If you want something done right, sometimes you just have to do it yourself.
Elements of massive events — like the Wiggle Dragon Ride, the Tour of Flanders Sportive or Bupa Around the Bay — can be great. Staking a spot on a calendar and training for it, rising to the challenge with new and old friends, and competing in a professionally organized event make riding a bike fun in ways you don't get just riding around on your normal weekend loop. But other elements of big-scale events can be a drag: the cost, the logistics, being a little fish in a big sea of participants.
What if you took the fun elements of a big event, rode with your friends, and ditched all of the other noise? With a little planning, you can have your cake and eat it too.
In the last two or three years in the US, we have seen a surge in participation of rough-road gran fondos, whether they are faux Roubaix events like the Barry-Roubaix and Rouge Roubaix or gravel grinders like Rock Cobbler or Dirty Kanzaa 200. Getting out of traffic, off the beaten path and straight into some new terrain is a great way to ride.
But do you really need to pay someone to do this? No, you sure don't. Here's how.
Plan the route and the hot spots
Using local knowledge, Strava and a little creativity, piece together stretches of paved and unpaved roads that will keep you and your friends out of traffic. The more unpaved sections, the more challenge and the less car traffic you'll have.
Ride the route, and take note of the least-trafficked areas. Designate two or three of these sections hot spots, where your riders can 'race' for a few miles, sprint for a given marker, and then sit up and regroup. Whether with length, elevation gain or other difficulty, make the route hard enough to be memorable, yet still doable for your group.
"The hook for the ride is the route," said Colorado resident Kevin Burnette, who has put together several such DIY fondos, both single-day and multi-day. "Think about those places you and your riding buddies talk about riding but few have experienced. Those memorable sections, climbs that have become local cycling lore. From there, start piecing them together. A one-day event should be challenging enough to push everyone beyond their comfort zone. For multi-day you've got to have a queen stage. Defunct races are another great option as you can have the routes 'live on' within the community. We recently put together a ride based on two popular dirt road races that had been cancelled."
Get your friends stoked
Once you've got a good route together and a proposed date and time, share it digitally with your friends, along with a healthy dose of smack talking. Most riders are eager for a new challenge, but most of us are too lazy to create anything ourselves. So if you serve up something enticing, chances are they'll bite.
If your group is big enough, you can divvy up into teams. Come up with a basic points scheme for 1st, 2nd and 3rd for each of the hot spots. Then promise beer, cake or some other small and random 'prize' for winning. You're not putting on a local crit, much less the Tour de France, so keep it fun. Natural competitiveness will take care of the rest.
"If possible, the team aspect is a draw and a bonus feature to the normal group ride," Burnette said. "This is an alternative to racing so the camaraderie is welcomed. Casting a wider net on your invite list brings together riders who don't normally get out on the roads together and offer opportunities for new friendships. Build the route with enough race sections to get the competitive juices flowing but allow ample time for everyone to socialize and meet each other along the way."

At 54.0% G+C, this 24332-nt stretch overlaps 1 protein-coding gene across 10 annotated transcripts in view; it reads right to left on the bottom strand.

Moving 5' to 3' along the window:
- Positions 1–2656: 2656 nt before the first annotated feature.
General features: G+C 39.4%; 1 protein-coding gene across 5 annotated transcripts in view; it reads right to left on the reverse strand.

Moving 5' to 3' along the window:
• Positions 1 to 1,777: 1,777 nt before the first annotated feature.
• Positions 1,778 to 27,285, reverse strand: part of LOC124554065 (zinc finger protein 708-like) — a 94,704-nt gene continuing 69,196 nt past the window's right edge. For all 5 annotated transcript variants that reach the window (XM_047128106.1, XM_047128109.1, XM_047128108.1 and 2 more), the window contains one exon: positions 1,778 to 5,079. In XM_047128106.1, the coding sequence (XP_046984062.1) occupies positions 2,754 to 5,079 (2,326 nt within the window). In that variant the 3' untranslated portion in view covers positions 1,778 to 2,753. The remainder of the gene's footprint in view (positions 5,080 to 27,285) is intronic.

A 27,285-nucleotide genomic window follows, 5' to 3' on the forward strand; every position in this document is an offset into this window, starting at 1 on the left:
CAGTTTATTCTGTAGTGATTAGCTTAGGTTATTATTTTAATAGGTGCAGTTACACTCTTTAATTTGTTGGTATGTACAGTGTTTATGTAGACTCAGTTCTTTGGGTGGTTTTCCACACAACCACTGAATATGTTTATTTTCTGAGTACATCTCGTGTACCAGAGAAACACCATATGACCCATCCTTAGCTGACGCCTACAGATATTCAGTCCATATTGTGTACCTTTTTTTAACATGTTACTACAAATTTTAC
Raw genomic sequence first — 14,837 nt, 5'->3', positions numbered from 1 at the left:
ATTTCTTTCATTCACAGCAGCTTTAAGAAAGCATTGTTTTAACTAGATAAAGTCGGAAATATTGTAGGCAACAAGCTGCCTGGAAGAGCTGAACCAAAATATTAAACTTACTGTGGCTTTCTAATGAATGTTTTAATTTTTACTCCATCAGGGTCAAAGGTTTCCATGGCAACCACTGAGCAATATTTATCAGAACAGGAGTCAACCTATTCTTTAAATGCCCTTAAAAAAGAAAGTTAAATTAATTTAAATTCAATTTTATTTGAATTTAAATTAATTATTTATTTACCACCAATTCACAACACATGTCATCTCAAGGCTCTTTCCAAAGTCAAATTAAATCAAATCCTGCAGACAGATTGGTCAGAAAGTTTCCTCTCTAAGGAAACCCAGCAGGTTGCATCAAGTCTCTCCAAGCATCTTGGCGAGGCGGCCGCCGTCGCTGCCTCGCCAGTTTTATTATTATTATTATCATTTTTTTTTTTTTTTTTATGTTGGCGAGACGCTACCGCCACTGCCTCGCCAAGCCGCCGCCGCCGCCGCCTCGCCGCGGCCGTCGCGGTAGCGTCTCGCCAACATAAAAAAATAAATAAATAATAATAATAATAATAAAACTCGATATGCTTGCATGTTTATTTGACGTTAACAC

Pay a buddy to sag, or alternate for multiple days
Of course you can just ride self-supported like you normally do on your rides. But why not make it special, with a support vehicle following or leap-frogging the ride, with plenty of cold drinks, food and spare tubes? The 'support vehicle' doesn't need to be bright yellow and adorned with Mavic logos (although that would be cool). Just ask around for a friend with a bigger vehicle to drive, then take up donations from your riders to pay for gas and their time.
If you are really ambitious, plan a two- or three-day point-to-point event. This way you can take turns being the driver, hauling overnight gear as well as ride supplies. The more specific your plans — including cost of hotels, if any — the easier it will be to get buy-in from your friends.
"A support car with a mechanic behind the wheel is another bonus over the common group ride and recommended for groups of 10 or more," Burnette said. "At $10-$15 per rider you have pro level support. You don't have to worry about delays with mechanicals, can stash extra gear and fueling suppliers in the car and it is always there when a sticky bidon is needed. For overnight trips look at a service like VRBO and bring along someone that knows their way around the kitchen. The riders will be hungry!"
Stake your claim
It seems like whenever you go to a big event, be it Leadville or Dirty Kanzaa, there is always somebody talking about how much better it was back in the day before it got big. Back when it was just a few friends and a crazy idea; that's when it was really cool. Now, I'm not suggesting you be that guy, looking backwards and annoying those in the present. Instead, look forwards and create that crazy cool idea that people can enjoy now. Then let somebody else, years later, talk about how cool it was.
"The goal here is to deepen relationships and meet new friends through a memorable experience," Burnette said. "An awesome, challenging ride with a bit of team competition amongst like-minded folks is the perfect vehicle. We all have those secret routes, but we all know they are better shared."